"All this is good ammunition against breed bans… who can be sure a dog is a “pit bull” anyway? This study has the potential of providing good science that can be used to fight breed bans, which I am adamantly against."Excerpts:
There were two very interesting talks about breed recognition and breed-based behavior predictions. Victoria Voith, one of the first board certified veterinary behaviorists in the country, enrolled us in a study she is doing on breed identification. Given that breed bans are based on, well, breed identification, she and others are gathering breed identifications [...] Most of the dogs shown came up as mixes of mixes: 25% this, 12.5 % that.Very few came out as 50% of one breed and 50% of another.Read the whole post here.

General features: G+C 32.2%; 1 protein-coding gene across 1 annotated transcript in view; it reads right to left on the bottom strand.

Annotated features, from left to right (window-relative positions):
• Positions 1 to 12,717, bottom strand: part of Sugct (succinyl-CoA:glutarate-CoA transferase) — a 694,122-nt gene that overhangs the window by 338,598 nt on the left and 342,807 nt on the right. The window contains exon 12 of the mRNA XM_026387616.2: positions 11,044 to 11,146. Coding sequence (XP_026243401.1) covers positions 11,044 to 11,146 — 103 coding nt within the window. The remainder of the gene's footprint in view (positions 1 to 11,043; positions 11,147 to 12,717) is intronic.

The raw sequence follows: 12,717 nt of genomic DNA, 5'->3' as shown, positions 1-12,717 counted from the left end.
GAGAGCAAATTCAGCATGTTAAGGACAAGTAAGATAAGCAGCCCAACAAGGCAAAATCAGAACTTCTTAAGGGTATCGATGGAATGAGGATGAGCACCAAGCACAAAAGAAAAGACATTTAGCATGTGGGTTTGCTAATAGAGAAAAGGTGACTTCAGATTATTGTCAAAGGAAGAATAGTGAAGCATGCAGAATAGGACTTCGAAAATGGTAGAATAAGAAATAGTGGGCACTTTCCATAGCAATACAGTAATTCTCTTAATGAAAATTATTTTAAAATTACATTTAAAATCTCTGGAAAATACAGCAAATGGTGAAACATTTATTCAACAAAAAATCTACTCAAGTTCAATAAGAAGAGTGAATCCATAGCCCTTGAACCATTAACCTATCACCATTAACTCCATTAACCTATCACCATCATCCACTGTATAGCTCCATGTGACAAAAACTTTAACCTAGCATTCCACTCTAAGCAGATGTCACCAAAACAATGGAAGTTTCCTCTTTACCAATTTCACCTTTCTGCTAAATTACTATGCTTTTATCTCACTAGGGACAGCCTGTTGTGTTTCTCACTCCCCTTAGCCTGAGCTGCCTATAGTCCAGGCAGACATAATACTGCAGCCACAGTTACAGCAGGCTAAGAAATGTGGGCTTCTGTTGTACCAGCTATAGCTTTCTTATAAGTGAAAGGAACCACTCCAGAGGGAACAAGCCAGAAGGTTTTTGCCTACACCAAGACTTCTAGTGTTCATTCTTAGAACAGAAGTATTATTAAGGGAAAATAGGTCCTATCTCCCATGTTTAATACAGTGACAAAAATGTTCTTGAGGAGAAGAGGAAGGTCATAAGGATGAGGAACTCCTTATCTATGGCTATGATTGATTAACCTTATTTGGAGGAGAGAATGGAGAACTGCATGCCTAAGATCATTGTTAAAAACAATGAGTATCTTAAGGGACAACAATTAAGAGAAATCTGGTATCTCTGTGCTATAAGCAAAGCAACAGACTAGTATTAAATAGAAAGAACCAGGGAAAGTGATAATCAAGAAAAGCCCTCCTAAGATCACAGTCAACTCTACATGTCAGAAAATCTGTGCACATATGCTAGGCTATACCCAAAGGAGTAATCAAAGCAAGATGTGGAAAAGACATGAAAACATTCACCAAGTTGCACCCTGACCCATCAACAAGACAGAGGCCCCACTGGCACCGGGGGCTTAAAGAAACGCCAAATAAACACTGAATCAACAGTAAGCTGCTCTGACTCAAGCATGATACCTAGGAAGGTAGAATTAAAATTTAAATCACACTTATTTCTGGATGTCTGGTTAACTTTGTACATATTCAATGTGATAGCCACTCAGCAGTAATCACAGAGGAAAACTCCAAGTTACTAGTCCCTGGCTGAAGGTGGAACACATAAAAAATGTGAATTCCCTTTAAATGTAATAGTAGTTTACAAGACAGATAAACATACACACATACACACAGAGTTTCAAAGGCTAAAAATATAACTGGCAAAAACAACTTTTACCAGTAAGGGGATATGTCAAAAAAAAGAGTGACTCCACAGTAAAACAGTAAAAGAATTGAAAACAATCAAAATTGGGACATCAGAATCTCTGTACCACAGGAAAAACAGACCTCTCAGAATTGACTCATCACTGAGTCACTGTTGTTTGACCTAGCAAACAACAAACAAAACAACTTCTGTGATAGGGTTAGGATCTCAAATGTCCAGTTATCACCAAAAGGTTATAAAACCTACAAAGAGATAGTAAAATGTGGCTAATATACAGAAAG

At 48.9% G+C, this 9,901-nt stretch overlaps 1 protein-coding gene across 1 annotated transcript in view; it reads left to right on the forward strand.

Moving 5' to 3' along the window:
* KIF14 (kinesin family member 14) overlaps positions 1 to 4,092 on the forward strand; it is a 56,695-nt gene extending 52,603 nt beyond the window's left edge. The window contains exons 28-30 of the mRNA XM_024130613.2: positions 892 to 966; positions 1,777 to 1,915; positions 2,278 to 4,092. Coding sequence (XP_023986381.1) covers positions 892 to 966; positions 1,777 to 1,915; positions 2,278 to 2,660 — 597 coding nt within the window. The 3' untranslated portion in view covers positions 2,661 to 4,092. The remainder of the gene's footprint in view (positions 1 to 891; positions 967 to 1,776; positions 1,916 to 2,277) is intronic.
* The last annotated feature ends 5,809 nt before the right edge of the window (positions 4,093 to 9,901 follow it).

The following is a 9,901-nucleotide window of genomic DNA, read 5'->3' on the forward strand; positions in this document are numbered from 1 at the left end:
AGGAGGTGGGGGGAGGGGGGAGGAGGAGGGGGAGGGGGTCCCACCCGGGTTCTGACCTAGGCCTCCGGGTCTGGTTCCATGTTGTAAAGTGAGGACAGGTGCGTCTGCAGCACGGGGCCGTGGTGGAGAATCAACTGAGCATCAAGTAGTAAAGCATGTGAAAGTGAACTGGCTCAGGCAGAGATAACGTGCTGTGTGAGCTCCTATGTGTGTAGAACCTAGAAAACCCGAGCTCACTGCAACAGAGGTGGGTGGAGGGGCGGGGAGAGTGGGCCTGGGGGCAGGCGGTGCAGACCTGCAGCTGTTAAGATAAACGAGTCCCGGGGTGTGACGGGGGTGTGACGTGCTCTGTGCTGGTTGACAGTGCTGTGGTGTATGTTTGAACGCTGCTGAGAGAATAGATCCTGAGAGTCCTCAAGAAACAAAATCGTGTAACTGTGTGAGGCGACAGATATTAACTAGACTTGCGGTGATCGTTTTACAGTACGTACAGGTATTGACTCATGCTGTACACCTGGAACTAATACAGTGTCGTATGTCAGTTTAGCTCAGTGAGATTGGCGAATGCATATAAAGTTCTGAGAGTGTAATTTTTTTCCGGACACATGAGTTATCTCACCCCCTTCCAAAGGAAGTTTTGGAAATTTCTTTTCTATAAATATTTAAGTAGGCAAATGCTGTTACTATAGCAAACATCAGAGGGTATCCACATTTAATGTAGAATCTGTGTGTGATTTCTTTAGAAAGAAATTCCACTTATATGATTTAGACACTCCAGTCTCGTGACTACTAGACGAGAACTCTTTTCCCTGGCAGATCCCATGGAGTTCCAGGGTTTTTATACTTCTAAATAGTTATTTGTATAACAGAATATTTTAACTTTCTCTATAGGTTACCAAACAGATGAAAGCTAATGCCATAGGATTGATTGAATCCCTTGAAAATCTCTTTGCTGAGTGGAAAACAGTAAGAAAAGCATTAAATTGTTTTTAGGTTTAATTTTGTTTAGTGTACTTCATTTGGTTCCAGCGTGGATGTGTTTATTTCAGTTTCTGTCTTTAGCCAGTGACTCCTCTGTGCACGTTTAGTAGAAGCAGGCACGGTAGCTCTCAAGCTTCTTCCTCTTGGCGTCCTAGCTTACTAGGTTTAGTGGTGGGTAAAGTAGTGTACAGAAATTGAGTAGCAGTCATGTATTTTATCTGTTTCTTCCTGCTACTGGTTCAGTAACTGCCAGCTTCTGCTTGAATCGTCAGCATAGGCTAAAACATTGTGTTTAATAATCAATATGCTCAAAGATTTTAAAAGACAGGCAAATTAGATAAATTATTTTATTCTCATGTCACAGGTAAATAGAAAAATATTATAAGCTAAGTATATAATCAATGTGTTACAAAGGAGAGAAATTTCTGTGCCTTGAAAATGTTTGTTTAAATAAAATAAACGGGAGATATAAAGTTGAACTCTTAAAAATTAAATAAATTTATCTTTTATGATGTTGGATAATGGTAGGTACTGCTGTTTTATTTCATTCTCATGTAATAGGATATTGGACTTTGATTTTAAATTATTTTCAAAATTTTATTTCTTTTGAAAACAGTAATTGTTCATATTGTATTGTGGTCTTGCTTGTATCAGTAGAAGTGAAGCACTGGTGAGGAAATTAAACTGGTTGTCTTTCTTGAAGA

I’ve always wondered why people tend to describe mixed breed dogs as the offspring of two pure bred parents, and I’ve long believed that it is VERY difficult to guess parentage of a mixed breed dog. I came to that conclusion after reading Scott and Fuller’s study, and looking at the photos they have of some of their crosses (beagle/cocker for example.) If you look at all their photos, some of the pups look like their father, some their mother, and others look like just about nothing at all (or another breed altogether.) Dogs are so structurally labile, surely it is truly hard to predict exactly what a mix is going to look like.